Eclectic Physician Dr. Finley Ellingwood writes in his medical text that oat straw and oats support the nervous system, especially in cases where there’s a loss of energy. 

The European Medicines Agency suggests oat straw tinctures for issues that have to do with the central nervous system.   

The Commission E recommends using oat for “acute and chronic anxiety, stress and excitation, neurasthenic and pseudoneurasthenic syndromes [conditions associated with physical and mental exhaustion].”


Traditional herbal usage indicates that oat straw may benefit the nervous system by relieving symptoms of anxiety and depression, however, clinical trials are needed for verification.

4. Nutrient Rich Properties

The entire oat plant is highly regarded for its nutritional content. 

The body requires nutrients to carry out and sustain basic physiological functions. The six major classes of nutrients include carbohydrates, proteins, lipids, vitamins, minerals, and water.

Oat straw is also particularly rich various minerals, including:

  • Silica (i.e. silicone)
  • Calcium
  • Iron
  • and Manganese. 

Oat straw also contains vitamin E, flavonoids, and nonflavonoid phenolic acids.

David Hoffmann describes oat straw as a “nutritive” with high amounts of vitamin E and starch in his Medical Herbalism text. 

Herbalist Rosemary Gladstar lists the nutrients of oats as “silica, B vitamins, starch, calcium, and flavonoids.”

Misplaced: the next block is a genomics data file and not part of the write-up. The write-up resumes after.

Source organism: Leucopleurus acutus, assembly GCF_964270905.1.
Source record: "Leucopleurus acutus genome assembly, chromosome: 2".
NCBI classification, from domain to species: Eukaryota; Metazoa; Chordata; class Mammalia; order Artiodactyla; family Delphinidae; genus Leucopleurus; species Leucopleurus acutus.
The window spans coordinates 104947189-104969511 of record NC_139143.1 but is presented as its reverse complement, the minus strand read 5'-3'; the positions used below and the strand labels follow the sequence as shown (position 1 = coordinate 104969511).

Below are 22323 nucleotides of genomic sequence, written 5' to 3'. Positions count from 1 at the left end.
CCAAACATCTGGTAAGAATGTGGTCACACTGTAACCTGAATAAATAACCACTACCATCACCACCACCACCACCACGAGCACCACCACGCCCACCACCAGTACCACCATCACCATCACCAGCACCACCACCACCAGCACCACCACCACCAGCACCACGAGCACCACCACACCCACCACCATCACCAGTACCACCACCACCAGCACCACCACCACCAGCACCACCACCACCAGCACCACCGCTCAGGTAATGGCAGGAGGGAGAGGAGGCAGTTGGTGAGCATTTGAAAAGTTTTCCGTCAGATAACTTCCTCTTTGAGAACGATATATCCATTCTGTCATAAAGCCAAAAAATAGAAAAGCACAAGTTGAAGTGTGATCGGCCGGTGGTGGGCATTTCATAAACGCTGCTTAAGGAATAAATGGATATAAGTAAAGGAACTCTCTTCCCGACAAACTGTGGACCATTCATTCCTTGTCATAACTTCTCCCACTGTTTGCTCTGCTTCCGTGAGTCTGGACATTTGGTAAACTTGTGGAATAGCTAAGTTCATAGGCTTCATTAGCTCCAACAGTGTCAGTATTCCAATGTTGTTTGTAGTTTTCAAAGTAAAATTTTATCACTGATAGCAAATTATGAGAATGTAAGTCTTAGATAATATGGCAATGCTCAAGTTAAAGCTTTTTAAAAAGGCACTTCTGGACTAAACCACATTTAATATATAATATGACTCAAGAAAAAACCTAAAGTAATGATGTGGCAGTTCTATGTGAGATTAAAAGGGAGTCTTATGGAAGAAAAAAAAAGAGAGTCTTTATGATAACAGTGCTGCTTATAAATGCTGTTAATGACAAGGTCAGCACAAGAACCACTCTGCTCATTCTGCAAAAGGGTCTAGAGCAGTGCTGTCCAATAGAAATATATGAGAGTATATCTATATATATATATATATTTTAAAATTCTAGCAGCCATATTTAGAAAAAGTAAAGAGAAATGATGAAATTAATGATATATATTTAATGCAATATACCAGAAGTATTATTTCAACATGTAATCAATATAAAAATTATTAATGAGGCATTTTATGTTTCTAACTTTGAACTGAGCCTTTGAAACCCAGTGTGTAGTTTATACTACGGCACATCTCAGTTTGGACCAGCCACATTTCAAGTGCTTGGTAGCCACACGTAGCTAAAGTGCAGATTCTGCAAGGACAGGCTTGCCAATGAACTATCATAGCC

Oat straw has been found to contain nutrients, minerals, and vitamins, which are important for overall health.

5. Other Benefits

Other purported oat straw health benefits include: 

  • May have Antioxidant Properties: A review mentions that oat straw has vitamin E, flavonoids, and nonflavonoid phenolic acids, which are known for their antioxidant activities. 
  • May have Immune-Supporting Effects: Oat straw may support immune function due to its beta-glucan content. Beta-glucan is known for its immune-boosting and regulating effects.


Oat straw has been tied to a wide variety of health benefits. Human clinical trials are needed to verify these findings.
5 health benefits of oat straw

Oat Straw Safety:

Safety Class: 1

Interaction Class: A

Oat straw is designated as being generally recognized as safe by the FDA. 

According to the Botanical Safety Handbook, there have been no drug interactions or side effects observed with oat straw. However, it is recommended to check for an allergic reaction with a skin patch test.

Various governmental agencies, including the German Commission E, have approved the use of oat straw for various ailments.

Pregnancy & Lactation:

There are no trials on the safety of using oat straw while pregnant or breastfeeding.

However, traditional accounts and medical professionals, recommend the consumption and topical application of oat straw, milky oats, and ripe oats as they feel it is supportive for pregnant women, breastfeeding mothers, and babies. 


Standard dosing for oat straw is as follows: